The Rational Group has named Rafi Ashkenazi its new chief executive officer to oversee the PokerStars and Full Tilt online poker brands as parent company Amaya guides the networks into its next chapter operating in the United States.
New Jersey’s Division of Gaming Enforcement (DGE) took many months to investigate whether Amaya’s licensing application came with the merit the state required for approval.
The DGE ultimately ratified the request but with a series of stipulations including first and foremost that Rational and PokerStars must sever ties and all employment with individuals identified by the DGE as having failed to establish “good character, honesty and integrity.”
Ashkenazi served as the COO of Playtech before joining Rational in 2013 and being promoted to senior vice president of strategy for Amaya in April of this year.
“I look forward to re-joining the excellent team at Rational Group,” Ashkenazi said in a press release. “We have great opportunities in the near future with our upcoming launch in New Jersey, the expansion of our casino and sports-betting businesses and our mission to grow the poker category.”
Although the Garden State’s DGE didn’t specifically name which former or current employees failed to meet their ethical minimums, it was largely suspected that it included Director of Operations Israel Rosenthal, General Manager Serge Bourenkov, Chief Technology Officer Charles Fabian, and Rational Group Interim CEO Michael Hazel.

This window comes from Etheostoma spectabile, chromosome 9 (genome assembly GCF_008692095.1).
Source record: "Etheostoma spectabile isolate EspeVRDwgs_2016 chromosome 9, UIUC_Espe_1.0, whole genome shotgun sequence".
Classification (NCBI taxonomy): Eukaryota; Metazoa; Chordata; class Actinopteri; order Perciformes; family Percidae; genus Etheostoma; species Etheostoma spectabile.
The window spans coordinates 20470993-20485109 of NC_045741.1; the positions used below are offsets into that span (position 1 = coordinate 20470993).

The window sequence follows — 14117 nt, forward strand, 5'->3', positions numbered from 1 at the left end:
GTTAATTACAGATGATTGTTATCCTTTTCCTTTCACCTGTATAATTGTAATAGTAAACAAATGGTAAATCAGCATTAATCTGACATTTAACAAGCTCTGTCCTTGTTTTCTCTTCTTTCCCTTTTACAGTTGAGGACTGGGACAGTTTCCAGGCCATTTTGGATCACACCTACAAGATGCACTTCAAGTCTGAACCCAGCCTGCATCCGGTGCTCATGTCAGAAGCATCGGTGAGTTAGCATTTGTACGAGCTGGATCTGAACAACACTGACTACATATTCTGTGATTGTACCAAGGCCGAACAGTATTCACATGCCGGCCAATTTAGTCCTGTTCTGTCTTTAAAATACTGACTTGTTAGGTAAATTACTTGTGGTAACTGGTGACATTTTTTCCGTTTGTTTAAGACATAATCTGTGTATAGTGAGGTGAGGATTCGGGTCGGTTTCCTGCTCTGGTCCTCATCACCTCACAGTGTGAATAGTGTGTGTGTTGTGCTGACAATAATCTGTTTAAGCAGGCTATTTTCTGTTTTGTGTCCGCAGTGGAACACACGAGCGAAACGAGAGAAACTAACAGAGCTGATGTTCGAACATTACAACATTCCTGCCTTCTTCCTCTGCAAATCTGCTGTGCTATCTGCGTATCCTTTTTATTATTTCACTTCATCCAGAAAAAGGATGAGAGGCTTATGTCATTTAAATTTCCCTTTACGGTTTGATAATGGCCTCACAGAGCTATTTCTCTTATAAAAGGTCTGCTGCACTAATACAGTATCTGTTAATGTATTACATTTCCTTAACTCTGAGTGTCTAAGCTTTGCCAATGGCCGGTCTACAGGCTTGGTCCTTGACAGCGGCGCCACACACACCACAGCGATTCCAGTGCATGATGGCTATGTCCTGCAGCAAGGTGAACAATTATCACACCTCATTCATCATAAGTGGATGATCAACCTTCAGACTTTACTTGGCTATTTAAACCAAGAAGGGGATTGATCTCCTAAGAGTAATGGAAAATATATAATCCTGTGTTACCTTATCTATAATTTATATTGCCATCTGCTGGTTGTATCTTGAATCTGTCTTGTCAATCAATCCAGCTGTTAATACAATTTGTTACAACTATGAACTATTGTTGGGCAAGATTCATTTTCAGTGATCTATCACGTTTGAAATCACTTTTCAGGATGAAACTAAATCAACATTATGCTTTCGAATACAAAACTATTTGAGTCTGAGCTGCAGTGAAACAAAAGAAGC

Ashkenazi submitted to a sworn interview with DGE officials, and the agency found no wrongdoings or ethical discrepancies during his time working with Rational or Amaya.
Amaya CEO praised his job performance, saying Rafi has been “working very closely this year with our executive management team” and is an “ideal leader for the Rational Group.”
Hazel’s exit seems to confirm the DGE told Amaya to dissolve their relationship with the executive, but Rational also confirmed that Rosenthal will stay on in his role and report to Ashkenazi.
New Jersey’s thorough enquiry into PokerStars and Full Tilt’s corporate governance since being acquired for $4.9 billion by Amaya in June of 2014 predominantly came down to determining the moral standards of the group’s new leaders.
The poker networks were labeled “bad actors” by the federal government for continuing to operate in the United States following the passage of the Unlawful Internet Gambling Enforcement Act of 2006.
After the seizing of their assets on April 15, 2011, it was largely assumed PokerStars’ days in America had been forever folded.
America loves a good comeback, and a second chance is precisely what New Jersey has afforded the world’s most robust online poker network.
Amaya’s purchasing of the two platforms for nearly $5 billion along with the corporation now publicly traded on Nasdaq, one might think Baazov would be smart to hire from outside simply to gain all the favor he can with state and federal regulators.
But the 2015 PokerStars is no longer the PokerStars that the Scheinbergs founded back in 2011.
It’s now under Baazov’s leadership, a 35-year-young CEO that apparently has nothing to hide.